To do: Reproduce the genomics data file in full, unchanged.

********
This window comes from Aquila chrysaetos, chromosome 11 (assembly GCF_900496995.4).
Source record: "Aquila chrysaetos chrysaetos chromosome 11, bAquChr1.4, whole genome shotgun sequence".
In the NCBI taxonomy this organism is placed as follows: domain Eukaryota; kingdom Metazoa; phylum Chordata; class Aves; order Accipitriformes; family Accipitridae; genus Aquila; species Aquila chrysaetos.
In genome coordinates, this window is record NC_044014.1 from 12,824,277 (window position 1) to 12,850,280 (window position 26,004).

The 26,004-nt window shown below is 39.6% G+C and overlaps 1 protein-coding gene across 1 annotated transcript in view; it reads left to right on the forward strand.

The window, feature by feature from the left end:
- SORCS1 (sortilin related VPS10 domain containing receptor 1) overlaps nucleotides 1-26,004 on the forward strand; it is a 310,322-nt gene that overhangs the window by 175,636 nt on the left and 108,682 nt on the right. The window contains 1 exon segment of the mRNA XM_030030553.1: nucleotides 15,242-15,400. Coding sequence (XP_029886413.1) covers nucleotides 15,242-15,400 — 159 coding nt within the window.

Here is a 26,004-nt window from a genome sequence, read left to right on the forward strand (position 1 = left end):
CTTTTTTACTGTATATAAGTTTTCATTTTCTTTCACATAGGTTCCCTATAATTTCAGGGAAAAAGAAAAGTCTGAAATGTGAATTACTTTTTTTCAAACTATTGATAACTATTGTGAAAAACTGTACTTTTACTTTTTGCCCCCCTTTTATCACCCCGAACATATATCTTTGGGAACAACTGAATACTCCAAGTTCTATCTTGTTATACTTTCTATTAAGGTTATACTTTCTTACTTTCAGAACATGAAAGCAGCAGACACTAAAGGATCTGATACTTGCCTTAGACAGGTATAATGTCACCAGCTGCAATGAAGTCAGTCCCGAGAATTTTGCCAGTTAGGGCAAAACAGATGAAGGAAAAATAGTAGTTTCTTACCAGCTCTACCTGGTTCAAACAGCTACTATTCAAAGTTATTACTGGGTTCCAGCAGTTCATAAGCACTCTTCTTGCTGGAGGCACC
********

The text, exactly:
This window comes from Aquila chrysaetos, chromosome 11 (assembly GCF_900496995.4).
Source record: "Aquila chrysaetos chrysaetos chromosome 11, bAquChr1.4, whole genome shotgun sequence".
In the NCBI taxonomy this organism is placed as follows: domain Eukaryota; kingdom Metazoa; phylum Chordata; class Aves; order Accipitriformes; family Accipitridae; genus Aquila; species Aquila chrysaetos.
In genome coordinates, this window is record NC_044014.1 from 12,824,277 (window position 1) to 12,850,280 (window position 26,004).

The 26,004-nt window shown below is 39.6% G+C and overlaps 1 protein-coding gene across 1 annotated transcript in view; it reads left to right on the forward strand.

The window, feature by feature from the left end:
- SORCS1 (sortilin related VPS10 domain containing receptor 1) overlaps nucleotides 1-26,004 on the forward strand; it is a 310,322-nt gene that overhangs the window by 175,636 nt on the left and 108,682 nt on the right. The window contains 1 exon segment of the mRNA XM_030030553.1: nucleotides 15,242-15,400. Coding sequence (XP_029886413.1) covers nucleotides 15,242-15,400 — 159 coding nt within the window.

Here is a 26,004-nt window from a genome sequence, read left to right on the forward strand (position 1 = left end):
CTTTTTTACTGTATATAAGTTTTCATTTTCTTTCACATAGGTTCCCTATAATTTCAGGGAAAAAGAAAAGTCTGAAATGTGAATTACTTTTTTTCAAACTATTGATAACTATTGTGAAAAACTGTACTTTTACTTTTTGCCCCCCTTTTATCACCCCGAACATATATCTTTGGGAACAACTGAATACTCCAAGTTCTATCTTGTTATACTTTCTATTAAGGTTATACTTTCTTACTTTCAGAACATGAAAGCAGCAGACACTAAAGGATCTGATACTTGCCTTAGACAGGTATAATGTCACCAGCTGCAATGAAGTCAGTCCCGAGAATTTTGCCAGTTAGGGCAAAACAGATGAAGGAAAAATAGTAGTTTCTTACCAGCTCTACCTGGTTCAAACAGCTACTATTCAAAGTTATTACTGGGTTCCAGCAGTTCATAAGCACTCTTCTTGCTGGAGGCACC